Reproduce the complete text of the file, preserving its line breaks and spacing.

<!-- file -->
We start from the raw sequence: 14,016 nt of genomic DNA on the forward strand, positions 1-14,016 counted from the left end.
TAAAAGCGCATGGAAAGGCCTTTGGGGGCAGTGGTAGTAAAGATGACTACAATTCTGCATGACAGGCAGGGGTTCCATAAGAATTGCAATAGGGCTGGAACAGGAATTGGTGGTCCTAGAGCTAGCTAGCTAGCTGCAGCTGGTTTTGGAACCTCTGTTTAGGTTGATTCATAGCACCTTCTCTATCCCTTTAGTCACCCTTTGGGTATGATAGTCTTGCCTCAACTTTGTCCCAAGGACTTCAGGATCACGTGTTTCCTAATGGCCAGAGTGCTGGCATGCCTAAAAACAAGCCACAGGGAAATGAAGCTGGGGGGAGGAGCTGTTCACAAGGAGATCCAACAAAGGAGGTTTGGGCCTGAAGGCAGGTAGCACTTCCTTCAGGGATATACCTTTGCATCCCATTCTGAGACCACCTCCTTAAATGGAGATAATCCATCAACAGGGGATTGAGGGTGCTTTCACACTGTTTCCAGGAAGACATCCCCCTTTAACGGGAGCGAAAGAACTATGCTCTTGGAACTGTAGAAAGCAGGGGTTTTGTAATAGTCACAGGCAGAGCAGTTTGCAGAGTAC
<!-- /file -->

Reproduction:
We start from the raw sequence: 14,016 nt of genomic DNA on the forward strand, positions 1-14,016 counted from the left end.
TAAAAGCGCATGGAAAGGCCTTTGGGGGCAGTGGTAGTAAAGATGACTACAATTCTGCATGACAGGCAGGGGTTCCATAAGAATTGCAATAGGGCTGGAACAGGAATTGGTGGTCCTAGAGCTAGCTAGCTAGCTGCAGCTGGTTTTGGAACCTCTGTTTAGGTTGATTCATAGCACCTTCTCTATCCCTTTAGTCACCCTTTGGGTATGATAGTCTTGCCTCAACTTTGTCCCAAGGACTTCAGGATCACGTGTTTCCTAATGGCCAGAGTGCTGGCATGCCTAAAAACAAGCCACAGGGAAATGAAGCTGGGGGGAGGAGCTGTTCACAAGGAGATCCAACAAAGGAGGTTTGGGCCTGAAGGCAGGTAGCACTTCCTTCAGGGATATACCTTTGCATCCCATTCTGAGACCACCTCCTTAAATGGAGATAATCCATCAACAGGGGATTGAGGGTGCTTTCACACTGTTTCCAGGAAGACATCCCCCTTTAACGGGAGCGAAAGAACTATGCTCTTGGAACTGTAGAAAGCAGGGGTTTTGTAATAGTCACAGGCAGAGCAGTTTGCAGAGTAC